Sunday, April 17, 2011

Why Bricolage?

Bricolage is a term that is beginning to be used more frequently to describe artworks made from found, recycled or ready-made materials. Such material is usually called junk, but since we are talking about fine art,  I prefer to use a term which may be considered the equivalent of "collage" except that the materials are not necessarily paper and they are not necessarily attached with glue. Perhaps "assemblage" is a more familiar term for the process we will be using, but instead of just joining together elements or objects, I want to stress the manipulation of individual elements and the submersion of elements into a completed work.

NOTE: I am writing this blog for the students in my post-conference workshops at Truro Center for the Arts at Castle Hill on June 8 and 9, 2011. Those workshops are titled "Making Fine Art with Unconventional Mixed Media and Encaustic."  (See the full listings on the blog for The Fifth International Encaustic Conference.)  Each workshop lasts only a day and there is a lot of ground to cover.  I thought this blog might give us a head start by getting us thinking and communicating about using the process in advance.

This is a detail from a bricolage work by El Anatsui that is comprised of liquor bottle caps and wrappings. For more information on Anatsui's work, see my blog Art in the Studio.

Manipulation of Elements to Make a Whole
For example, in the bottle cap works by Anatasui, he has begun with found/recycled material but has transformed the material by cutting or folding the aluminum pieces into various shapes and joining them together with wire in different ways. He also sometimes shows the front of the materials and sometimes the backs. He uses found color to create pattern and shimmering effects. Notice, for instance, in the image above, that the elements have been shaped and that he has folded the corners of the strips on the right into triangles that show the silver backs of the strips. When this artwork is viewed as a whole, those silver triangles add to the shimmer and glow of the metal tapestry. The individual elements are formed into parts and organized according to a plan to make a work of fine art. You can still see the individual pieces and read the names of the liquors on close looking, and these close-up details make a more intimate connection for the viewer.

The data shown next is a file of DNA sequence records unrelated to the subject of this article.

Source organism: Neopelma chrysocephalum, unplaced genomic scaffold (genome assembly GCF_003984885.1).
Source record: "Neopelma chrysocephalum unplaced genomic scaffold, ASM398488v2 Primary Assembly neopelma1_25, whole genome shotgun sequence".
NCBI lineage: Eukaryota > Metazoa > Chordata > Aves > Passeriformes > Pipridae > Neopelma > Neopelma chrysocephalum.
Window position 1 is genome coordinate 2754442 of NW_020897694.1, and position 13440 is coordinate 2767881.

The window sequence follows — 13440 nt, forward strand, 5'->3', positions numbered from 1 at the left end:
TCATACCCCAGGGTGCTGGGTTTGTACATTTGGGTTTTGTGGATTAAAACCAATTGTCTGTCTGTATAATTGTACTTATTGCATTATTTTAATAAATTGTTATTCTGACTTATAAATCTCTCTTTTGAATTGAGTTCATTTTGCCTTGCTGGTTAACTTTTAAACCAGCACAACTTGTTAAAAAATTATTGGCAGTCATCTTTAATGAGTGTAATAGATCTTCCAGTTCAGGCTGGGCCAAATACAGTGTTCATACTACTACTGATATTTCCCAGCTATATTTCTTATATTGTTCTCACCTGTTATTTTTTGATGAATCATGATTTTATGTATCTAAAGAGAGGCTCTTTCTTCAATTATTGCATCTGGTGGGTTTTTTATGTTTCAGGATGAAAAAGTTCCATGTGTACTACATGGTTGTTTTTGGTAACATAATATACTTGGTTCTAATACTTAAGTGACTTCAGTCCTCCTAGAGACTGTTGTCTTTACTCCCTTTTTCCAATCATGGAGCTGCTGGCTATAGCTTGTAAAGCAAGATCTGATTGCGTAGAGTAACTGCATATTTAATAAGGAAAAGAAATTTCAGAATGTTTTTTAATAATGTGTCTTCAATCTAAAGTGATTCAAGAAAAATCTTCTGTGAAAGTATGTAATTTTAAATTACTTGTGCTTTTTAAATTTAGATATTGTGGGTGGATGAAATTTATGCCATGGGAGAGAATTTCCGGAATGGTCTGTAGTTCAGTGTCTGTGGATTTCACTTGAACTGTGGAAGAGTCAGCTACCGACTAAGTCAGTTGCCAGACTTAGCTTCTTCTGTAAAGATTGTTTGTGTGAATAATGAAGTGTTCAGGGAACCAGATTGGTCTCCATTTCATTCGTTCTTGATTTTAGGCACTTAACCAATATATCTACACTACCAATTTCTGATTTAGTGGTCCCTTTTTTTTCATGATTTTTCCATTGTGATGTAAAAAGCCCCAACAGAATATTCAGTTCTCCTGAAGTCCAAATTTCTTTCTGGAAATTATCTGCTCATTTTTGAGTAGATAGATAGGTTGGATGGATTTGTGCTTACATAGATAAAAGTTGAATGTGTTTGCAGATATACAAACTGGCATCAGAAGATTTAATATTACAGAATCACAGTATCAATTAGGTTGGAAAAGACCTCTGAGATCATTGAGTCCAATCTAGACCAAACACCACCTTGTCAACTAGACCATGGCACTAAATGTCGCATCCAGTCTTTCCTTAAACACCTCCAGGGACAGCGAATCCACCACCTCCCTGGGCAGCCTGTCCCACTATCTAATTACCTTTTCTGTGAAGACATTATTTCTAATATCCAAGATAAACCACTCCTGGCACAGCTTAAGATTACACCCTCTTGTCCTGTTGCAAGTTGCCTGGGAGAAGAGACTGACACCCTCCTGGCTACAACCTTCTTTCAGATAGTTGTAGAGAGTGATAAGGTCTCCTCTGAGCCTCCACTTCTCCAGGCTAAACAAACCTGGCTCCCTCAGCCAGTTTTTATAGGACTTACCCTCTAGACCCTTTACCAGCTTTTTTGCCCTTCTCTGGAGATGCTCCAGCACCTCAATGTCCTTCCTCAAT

A view of one of El Anatsui's "tapestry" works made of bottle caps and wrappings. Untitled, 2007

The image below shows another way of Anatsui's folding the bottle wrappings so that even more of the back is visible. Also notice how strips are oriented in various ways so that striped patterns are created.

El Anatsui, detail from Fading Scroll

Where's the Encaustic?
Of course you will see that Anatsui does not use encaustic in his work and that the works are not attached to panels, canvases, paper or other supports. So perhaps you wonder what this work has in common with what we will be doing at Castle Hill.

My intention is to include images of works in this blog that are made from many different types of materials in addition to encaustic. I want to make the point that encaustic is just one of the elements you will be using to make the works and that the main use to which you will put encaustic is not that of a glue.  I hope that you will begin looking for examples of works that use found materials, examining how they are made and thinking about how you could include encaustic if you were to make a similar work.

Group Participation
I encourage you to post a comment with a link to bricolage works that you have made yourself or that have been made by others -- or you can email me images and I will post them to the blog. It would be nice if we could get a conversation going in advance of the workshops so that we will not be starting at square one and so that we can get to know each other a bit.

Future Topics
Other subjects that I plan to discuss on this blog are meaning or content in works of art and formal elements of composition. Perhaps you can suggest other topics that relate to bricolage?

Organization Method: The Grid
To begin our focus on organization of elements, here is another image of a bricolage work. This one is made of driftwood and other found elements that are organized in a grid. This organizing mode, first popularized in Cubist art, has become second nature to many artists. Here is a link to Joanne Mattera's post on grids and lattices in the galleries in February 2009. Perhaps you can imagine some of these pieces transformed into bricolage works.

This is Grid #3 by Bob Leibow. See more here.

So please feel free to comment, ask questions, make suggestions or send information. If you don't want to make a public comment, you can email me directly. My address is at the top right of the blog.


  1. Thanks for this! looking forward to the class.

  2. Susan Lasch KrevittApril 18, 2011 at 9:09 PM

    I can't wait to see what's in the mystery box!

  3. I am very glad you are doing this blog because I have little experience with found objects. I have never heard the term bricolage and the photos and ideas you put here are going to be so inspiring for me. I look forward to the workshop at P-Town!!!